I first posted about doing the Whole30 here. Since then, I finished my Whole 30 – which was actually a Whole 41 (days) – and have had over 3 weeks of life post-Whole 30. I’ve been trying to get this post out for a while and thanks to a little motivation from Ultrarunnergirl’s post about her experiences, I am finally doing it! Thanks, Kirstin!
Things are going great! I mindfully ended my 41 days on my birthday with a gluten-free beer and a paleo dessert of chocolate mousse made with honey. I’ve chosen not to reintroduce any of the non-Whole30 foods (sugar, grains, legumes, processed foods, dairy), with the exception of raw honey and a few gluten free beers occasionally. I’ve read a lot about Paleo eating and am choosing to follow a rather strict Paleo lifestyle. I can’t see myself going back to my old ways of eating. I feel so darn good and haven’t craved anything that I stopped eating. Even the gluten free beer was just kind of “meh” – it tasted ok but it gave me a stuffy nose and sore throat too, so now I choose to have beer in moderation. For me, feeling this good makes it just not worth it to eat something that I know will make me feel bad.
Here are the big changes I’ve noticed since starting the Whole30:
*Chronic pain in shoulders and tingling into fingers is gone. I’ve been able to start a regular weight training program again for the first time in over a year.
*Eczema on hands is gone. I’ve had this issue my whole life. Overall, my skin is brighter, clearer and more healthy looking.
*Spring allergies are gone – I didn’t have to take Claritin at all this season.
*Steady energy throughout the day – blood sugar is regulated and I don’t have the highs and lows I’ve experienced most of my life. This one is huge. I had no idea how bad this was impacting me and my moods until it was gone.
*Calm and even mood throughout the day – I feel in control and I have virtually no anxiety and stress issues. I am able to deal with challenges and things life throws at me in a much calmer, centered way. I have a much more positive outlook on life and am really, really happy.
*I sleep better than I have in many, many years. I fall asleep quickly and sleep soundly through the night, often waking up just before the alarm goes off – awake and well rested. I am now getting 7 or so hours of sleep a night (try for 8)- the Whole30 helped me realize that my body needs way more than my “normal” 4-6 hours.
*Total pounds lost – 15. This was a very pleasant bonus. I didn’t go into this to lose weight. I never once counted calories or felt like I was being deprived. I ate amazing food and ate until I was full. The Whole30 has helped me be incredibly mindful about what I am eating. It was truly surprising to me how much my body changed effortlessly.
*A renewed love of cooking and discovering new foods. I’ve really enjoyed Paleo and Whole30 cooking and have had a lot of fun reading and learning about this new lifestyle. Grocery shopping and meal preparation are things I now look forward to. I’m also eating all the food I buy each week instead of throwing half of it away because I got carry-out instead of eating what was in my fridge. I plan out my meals and look forward to cooking and eating such great food that tastes incredible! The Well Fed and Practical Paleo cookbooks have been wonderful resources.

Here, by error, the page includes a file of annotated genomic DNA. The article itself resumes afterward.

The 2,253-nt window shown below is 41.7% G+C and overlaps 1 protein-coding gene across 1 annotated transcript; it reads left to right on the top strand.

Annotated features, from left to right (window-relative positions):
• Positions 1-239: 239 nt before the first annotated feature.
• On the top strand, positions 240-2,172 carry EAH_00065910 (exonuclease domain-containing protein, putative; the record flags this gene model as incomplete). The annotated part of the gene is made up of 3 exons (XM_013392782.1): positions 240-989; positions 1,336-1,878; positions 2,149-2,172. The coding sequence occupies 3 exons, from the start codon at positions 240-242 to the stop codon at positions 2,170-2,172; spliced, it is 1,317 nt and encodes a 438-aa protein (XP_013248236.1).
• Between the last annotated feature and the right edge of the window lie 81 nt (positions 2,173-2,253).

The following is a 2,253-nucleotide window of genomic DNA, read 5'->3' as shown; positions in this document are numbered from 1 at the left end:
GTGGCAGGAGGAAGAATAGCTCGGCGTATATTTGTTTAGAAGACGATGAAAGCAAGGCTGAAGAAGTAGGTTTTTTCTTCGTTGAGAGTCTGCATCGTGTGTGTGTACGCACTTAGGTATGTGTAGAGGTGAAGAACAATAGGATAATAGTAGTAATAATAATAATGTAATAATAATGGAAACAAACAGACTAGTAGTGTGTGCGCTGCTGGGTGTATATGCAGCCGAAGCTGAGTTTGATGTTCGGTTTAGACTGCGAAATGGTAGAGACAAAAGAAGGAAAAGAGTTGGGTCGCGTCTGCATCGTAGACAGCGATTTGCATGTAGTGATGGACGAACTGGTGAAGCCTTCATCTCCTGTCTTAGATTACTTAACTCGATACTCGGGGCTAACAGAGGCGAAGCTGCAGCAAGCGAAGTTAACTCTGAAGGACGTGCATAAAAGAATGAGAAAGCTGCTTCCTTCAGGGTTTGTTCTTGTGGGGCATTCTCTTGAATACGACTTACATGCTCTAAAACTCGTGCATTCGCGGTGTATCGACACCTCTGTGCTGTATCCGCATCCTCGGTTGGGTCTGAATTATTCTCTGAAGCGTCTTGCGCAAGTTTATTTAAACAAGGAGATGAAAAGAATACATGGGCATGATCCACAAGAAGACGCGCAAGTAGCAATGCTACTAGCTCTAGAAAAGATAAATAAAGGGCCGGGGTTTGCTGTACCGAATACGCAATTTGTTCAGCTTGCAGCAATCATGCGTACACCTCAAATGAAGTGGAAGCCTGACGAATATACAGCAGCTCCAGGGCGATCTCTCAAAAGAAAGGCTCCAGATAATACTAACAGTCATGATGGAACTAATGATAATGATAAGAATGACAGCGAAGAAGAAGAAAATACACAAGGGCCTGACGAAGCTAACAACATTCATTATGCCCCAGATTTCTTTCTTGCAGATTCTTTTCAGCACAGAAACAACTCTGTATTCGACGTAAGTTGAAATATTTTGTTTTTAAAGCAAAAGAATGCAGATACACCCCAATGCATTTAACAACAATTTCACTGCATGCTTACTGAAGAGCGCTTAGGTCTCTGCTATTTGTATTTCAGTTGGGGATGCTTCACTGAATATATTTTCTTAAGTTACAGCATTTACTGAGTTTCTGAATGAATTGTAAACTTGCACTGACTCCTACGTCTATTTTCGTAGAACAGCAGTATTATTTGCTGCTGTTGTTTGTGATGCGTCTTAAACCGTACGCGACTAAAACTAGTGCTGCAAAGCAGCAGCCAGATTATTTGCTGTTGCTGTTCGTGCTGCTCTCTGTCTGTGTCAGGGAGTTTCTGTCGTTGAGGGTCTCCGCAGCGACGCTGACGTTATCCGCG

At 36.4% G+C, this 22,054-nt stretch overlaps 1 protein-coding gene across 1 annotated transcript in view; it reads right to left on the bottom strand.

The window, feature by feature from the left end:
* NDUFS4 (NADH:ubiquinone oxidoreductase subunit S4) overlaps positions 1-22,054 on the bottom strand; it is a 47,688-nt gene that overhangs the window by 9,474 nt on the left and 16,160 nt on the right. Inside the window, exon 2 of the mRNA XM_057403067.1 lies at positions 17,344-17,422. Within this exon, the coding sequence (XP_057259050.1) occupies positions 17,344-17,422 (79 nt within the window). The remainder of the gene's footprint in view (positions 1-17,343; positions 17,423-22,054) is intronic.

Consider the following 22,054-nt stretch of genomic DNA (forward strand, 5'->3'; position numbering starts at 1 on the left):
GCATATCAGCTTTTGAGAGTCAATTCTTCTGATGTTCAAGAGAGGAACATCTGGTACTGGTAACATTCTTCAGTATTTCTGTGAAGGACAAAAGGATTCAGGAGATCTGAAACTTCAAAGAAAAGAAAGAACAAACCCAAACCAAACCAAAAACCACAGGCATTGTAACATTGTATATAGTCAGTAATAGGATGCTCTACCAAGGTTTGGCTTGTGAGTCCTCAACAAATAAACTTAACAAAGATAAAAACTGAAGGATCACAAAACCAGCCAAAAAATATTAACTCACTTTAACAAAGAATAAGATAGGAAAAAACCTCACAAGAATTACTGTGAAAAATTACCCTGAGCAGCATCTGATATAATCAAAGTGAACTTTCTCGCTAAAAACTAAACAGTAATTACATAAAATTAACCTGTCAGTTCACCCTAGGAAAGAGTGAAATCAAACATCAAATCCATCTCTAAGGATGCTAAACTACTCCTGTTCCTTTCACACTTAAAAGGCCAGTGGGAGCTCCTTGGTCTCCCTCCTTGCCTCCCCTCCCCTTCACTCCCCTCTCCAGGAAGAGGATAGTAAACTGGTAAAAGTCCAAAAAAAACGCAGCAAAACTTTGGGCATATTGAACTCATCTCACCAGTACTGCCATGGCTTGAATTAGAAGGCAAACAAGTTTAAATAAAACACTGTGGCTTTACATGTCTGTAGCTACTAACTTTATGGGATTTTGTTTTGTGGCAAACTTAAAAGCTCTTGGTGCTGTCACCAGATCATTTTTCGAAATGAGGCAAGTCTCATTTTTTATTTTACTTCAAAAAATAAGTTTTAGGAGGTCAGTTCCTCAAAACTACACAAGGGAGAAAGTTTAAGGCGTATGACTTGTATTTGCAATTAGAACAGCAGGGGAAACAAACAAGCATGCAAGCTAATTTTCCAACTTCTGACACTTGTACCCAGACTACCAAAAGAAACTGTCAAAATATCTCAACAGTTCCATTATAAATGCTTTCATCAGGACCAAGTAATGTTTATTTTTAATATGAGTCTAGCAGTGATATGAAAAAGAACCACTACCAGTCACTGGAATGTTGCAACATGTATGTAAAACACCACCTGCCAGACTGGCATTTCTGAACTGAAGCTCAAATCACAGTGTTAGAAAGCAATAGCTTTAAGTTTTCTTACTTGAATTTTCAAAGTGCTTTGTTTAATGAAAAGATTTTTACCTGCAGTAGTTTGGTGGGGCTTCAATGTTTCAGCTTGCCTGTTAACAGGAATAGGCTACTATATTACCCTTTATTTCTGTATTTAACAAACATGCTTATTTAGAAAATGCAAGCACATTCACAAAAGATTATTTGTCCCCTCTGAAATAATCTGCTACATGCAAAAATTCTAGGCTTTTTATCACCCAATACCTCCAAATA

Running, Recovery and Fueling
My running and recovery have never been better! During the #Whole 30 I ran a 50K race two weeks into the #Whole30, had a 90 mile training week, ran a 50 miler (where I got a PR by an hour), and ran a 50K a week later (where I placed 3rd woman overall). I had virtually no soreness the days after the races, just a small amount of fatigue in my legs, but no muscle soreness. I have never felt stronger as a runner! Post #Whole30 I completed a 24 hour race (placing 3rd) and did a 50K the following weekend. I felt strong at both races.
I’ve had several people ask me about eating Whole30 during these long races. I’ve found several things that have worked quite well for me. I make a homemade “Gu” to put in gel flasks that includes sweet potato baby food, coconut milk and applesauce. These do need to be refrigerated so they work best if you have a dropbag or crew with a small cooler. Larabars, almond & cashew butter packets to eat on bananas (carry the packets and put on bananas at aid stations – Artisana is a good brand with only the organic nut as ingredients), Peter Rabbit Organic fruit pouches (these stay cold and are yummy if you freeze them first, then carry them in your pack), olives and the typical fruit (oranges, strawberries, melon) found at aid stations has worked for me on all of these long runs. During the 24 hour I found that I was craving and needed more protein and fat after mile 36. I ate the sweet potato Gu along with cashew butter and bananas during the first 32 miles or so, along with the fruit pouches and fruit at the aid station. I dipped into my post-race food cooler after mile 36 and ate steamed shrimp, olives, and hard boiled eggs. This worked quite well. As I plan my food for my next long race (Laurel Highlands 70.5 miler) I will make sure to have protein and fat available. I feel like I am eating way more on my long runs than pre-Whole 30 days, where I would eat Honey Stinger gels, Shot Blocks and Honey Stinger waffles, but it’s working quite well. I have no icky sugar stomach, no sloshy tummy, no highs and lows in energy and no nausea. Managing my nutrition during longs runs has always been a big issue so this is a HUGE added benefit of the Whole30!